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Rumela Sen has a PhD in political science, specializing in comparative politics, with a regional interest in South Asia. Her current research addresses issues of political violence, post-conflict reconstruction, grassroots peacebuilding, democratic deepening and identity politics at the intersection of political science, economics, sociology and South Asian study. Her dissertation, titled Bullets to Ballots: Maoists and the Lure of Democracy in India, examines how insurgents give up arms to join the very political process that they had once sought to overthrow. She compares the protracted processes of recruitment and retirement of Maoist rebels in two conflict zones in north and south India. She shows that rebels quit through informal exit networks that co-evolve with legitimate/state and illegitimate/rebel politics in the gray zones of insurgency-democracy interface. Maoist retirement is very high in the southern conflict zone due to emergence of what she calls a ‘harmonic’ exit network that weaves together multiple stakeholders in an amalgam of roles and alliances, which work in sync to build momentum for exit and manage myriad uncertainties of reintegration. In contrast, retirement from the same Maoist party is very low in the northern conflict zone due to development of ‘discordant’ exit network that exacerbates mistrust and fear among key players, deterring retirement significantly. The emergence of two different exit networks is contingent on the pre-war social bases of insurgency, the horizontal and vertical ties by insurgent organization and on the insurgency-democracy interaction. As PBRC fellow at SUA, she will be pursuing these issues, working on a few single- and co-authored papers and her book manuscript.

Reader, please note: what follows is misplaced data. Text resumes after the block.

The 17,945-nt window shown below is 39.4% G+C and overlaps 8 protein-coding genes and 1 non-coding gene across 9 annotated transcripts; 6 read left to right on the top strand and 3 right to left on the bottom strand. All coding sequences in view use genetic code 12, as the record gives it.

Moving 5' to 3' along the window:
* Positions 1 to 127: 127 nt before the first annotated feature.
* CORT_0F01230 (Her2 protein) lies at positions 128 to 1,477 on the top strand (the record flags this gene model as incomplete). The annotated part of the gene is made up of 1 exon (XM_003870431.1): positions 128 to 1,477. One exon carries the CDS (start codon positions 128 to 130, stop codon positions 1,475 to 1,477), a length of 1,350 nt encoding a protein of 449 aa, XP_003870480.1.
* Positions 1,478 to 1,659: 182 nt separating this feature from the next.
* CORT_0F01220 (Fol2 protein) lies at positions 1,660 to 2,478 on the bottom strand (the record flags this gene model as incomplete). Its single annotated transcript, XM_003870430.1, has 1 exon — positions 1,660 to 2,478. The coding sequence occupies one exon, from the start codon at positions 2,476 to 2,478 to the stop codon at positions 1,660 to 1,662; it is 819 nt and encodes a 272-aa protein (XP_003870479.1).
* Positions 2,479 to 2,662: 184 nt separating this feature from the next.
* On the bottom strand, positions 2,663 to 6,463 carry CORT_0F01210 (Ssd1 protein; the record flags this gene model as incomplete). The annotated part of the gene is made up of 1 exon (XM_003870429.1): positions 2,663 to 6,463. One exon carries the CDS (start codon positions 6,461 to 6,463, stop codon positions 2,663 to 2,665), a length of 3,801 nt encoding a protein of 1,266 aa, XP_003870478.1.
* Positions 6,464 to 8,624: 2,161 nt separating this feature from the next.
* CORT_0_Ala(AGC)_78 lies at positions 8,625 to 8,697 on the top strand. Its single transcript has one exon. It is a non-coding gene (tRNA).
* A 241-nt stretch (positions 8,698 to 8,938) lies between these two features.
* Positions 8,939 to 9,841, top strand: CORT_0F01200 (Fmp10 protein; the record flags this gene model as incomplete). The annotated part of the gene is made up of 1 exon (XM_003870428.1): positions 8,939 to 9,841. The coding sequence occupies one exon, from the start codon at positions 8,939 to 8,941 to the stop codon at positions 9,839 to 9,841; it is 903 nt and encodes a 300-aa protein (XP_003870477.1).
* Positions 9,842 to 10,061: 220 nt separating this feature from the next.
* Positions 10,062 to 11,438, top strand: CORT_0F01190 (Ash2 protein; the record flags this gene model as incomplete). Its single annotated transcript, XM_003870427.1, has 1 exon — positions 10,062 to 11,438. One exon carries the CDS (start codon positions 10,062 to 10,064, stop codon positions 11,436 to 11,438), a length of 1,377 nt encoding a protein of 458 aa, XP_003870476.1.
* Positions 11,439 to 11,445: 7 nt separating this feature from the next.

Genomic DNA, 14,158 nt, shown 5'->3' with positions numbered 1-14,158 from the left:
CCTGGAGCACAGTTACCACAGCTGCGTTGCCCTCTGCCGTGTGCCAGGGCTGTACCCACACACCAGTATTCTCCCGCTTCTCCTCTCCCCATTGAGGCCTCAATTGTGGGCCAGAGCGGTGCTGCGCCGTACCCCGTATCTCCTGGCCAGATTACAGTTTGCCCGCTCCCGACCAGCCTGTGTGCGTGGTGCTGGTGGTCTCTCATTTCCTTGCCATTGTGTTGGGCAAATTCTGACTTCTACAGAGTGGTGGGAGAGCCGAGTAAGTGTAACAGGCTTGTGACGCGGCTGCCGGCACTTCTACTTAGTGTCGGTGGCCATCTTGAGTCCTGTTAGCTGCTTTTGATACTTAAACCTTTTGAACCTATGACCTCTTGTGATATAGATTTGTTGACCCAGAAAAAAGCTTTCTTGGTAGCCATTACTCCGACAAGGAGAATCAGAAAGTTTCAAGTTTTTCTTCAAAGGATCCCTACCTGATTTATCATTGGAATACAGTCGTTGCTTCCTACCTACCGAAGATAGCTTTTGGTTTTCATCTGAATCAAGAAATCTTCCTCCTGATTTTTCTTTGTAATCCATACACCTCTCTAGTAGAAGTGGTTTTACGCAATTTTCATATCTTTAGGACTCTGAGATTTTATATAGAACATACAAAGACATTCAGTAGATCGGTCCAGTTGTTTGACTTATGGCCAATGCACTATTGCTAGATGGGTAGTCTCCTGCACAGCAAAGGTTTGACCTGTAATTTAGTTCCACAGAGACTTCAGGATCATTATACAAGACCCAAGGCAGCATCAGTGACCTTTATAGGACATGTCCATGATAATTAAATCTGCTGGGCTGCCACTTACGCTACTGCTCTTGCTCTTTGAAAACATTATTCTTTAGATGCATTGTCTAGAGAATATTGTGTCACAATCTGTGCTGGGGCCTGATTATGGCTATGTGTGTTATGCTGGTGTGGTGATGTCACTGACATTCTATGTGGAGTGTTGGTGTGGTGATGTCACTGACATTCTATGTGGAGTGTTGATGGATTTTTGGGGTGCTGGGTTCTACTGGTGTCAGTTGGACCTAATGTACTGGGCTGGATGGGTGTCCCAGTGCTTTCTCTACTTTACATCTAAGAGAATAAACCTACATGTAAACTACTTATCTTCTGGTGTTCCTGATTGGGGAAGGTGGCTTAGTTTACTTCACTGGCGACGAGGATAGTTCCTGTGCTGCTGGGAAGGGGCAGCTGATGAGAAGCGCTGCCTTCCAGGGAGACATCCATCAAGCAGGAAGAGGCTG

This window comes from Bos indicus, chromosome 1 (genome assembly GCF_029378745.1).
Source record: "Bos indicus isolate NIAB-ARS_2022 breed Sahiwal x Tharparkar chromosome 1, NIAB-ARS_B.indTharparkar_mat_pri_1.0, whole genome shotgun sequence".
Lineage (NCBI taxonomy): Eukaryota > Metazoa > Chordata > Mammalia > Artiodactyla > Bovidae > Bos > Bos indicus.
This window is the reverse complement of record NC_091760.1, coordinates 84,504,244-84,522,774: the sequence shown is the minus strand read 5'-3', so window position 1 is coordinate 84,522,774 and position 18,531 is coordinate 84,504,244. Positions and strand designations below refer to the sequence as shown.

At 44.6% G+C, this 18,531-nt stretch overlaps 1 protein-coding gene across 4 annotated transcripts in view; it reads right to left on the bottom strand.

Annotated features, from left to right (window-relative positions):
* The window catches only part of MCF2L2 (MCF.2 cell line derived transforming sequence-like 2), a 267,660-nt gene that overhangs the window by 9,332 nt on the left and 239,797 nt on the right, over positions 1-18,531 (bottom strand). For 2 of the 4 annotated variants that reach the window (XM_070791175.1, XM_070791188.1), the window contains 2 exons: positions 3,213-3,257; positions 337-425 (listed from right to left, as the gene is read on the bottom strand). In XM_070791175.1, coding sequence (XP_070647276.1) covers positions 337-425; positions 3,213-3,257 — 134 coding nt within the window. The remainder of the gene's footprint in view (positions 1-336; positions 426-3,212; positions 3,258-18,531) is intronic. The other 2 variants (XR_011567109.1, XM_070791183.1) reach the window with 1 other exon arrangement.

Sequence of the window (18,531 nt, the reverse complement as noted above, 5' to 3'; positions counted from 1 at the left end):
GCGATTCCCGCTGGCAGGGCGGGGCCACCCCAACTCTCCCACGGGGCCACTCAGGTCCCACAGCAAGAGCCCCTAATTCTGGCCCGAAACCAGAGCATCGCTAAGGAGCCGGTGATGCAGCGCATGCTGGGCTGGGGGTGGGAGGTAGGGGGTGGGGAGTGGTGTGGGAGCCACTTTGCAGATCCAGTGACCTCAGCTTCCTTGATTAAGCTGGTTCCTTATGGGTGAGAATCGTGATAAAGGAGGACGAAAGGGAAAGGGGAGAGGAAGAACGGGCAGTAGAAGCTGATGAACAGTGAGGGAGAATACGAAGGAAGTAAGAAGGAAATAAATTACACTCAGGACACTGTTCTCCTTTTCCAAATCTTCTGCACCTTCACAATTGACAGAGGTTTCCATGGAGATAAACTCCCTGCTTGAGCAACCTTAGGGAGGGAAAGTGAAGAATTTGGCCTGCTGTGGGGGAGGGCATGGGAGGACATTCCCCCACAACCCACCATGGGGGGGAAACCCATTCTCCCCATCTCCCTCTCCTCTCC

In addition, Rumela teaches an interdisciplinary course titled Introduction to Peace Studies in Fall. This course examines how the pursuit of peace has been made even more complicated in recent times by the changing nature of war. The predominant form of conflict has evolved from national armies fighting each other (inter-state wars) to rebels, extremists, gangs and organized crime fighting for political and economic control (intra-state or civil wars). Thus scholars and practitioners of peace have connected prospects of peace to democracy, development, inequality, human rights, political exclusion, corruption, sustainability, capitalism and so on. The purpose of this course is to introduce students to the evolving means and paths to peace and evaluate how our knowledge of peace is both enabled and constrained by a multitude of larger socioeconomic and political factors. In Spring Rumela will offer another course on political economy of conflict, with a regional focus on South Asia.